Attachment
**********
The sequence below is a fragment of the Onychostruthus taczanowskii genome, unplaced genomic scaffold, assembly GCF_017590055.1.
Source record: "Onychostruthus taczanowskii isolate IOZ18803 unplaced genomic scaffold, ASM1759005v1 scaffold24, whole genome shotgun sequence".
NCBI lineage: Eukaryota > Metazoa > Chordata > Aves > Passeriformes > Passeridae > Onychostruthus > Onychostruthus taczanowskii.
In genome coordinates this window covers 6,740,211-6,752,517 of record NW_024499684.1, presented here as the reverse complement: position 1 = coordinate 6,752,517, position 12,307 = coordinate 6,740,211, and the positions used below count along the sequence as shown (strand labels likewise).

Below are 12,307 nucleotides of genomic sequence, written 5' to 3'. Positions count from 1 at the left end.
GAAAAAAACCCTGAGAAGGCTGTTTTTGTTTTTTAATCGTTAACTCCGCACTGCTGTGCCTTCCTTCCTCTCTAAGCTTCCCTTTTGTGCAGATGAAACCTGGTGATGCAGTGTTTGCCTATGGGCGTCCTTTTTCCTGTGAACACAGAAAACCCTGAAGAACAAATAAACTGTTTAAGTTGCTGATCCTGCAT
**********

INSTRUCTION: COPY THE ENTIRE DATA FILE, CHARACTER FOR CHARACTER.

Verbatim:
The sequence below is a fragment of the Onychostruthus taczanowskii genome, unplaced genomic scaffold, assembly GCF_017590055.1.
Source record: "Onychostruthus taczanowskii isolate IOZ18803 unplaced genomic scaffold, ASM1759005v1 scaffold24, whole genome shotgun sequence".
NCBI lineage: Eukaryota > Metazoa > Chordata > Aves > Passeriformes > Passeridae > Onychostruthus > Onychostruthus taczanowskii.
In genome coordinates this window covers 6,740,211-6,752,517 of record NW_024499684.1, presented here as the reverse complement: position 1 = coordinate 6,752,517, position 12,307 = coordinate 6,740,211, and the positions used below count along the sequence as shown (strand labels likewise).

Below are 12,307 nucleotides of genomic sequence, written 5' to 3'. Positions count from 1 at the left end.
GAAAAAAACCCTGAGAAGGCTGTTTTTGTTTTTTAATCGTTAACTCCGCACTGCTGTGCCTTCCTTCCTCTCTAAGCTTCCCTTTTGTGCAGATGAAACCTGGTGATGCAGTGTTTGCCTATGGGCGTCCTTTTTCCTGTGAACACAGAAAACCCTGAAGAACAAATAAACTGTTTAAGTTGCTGATCCTGCAT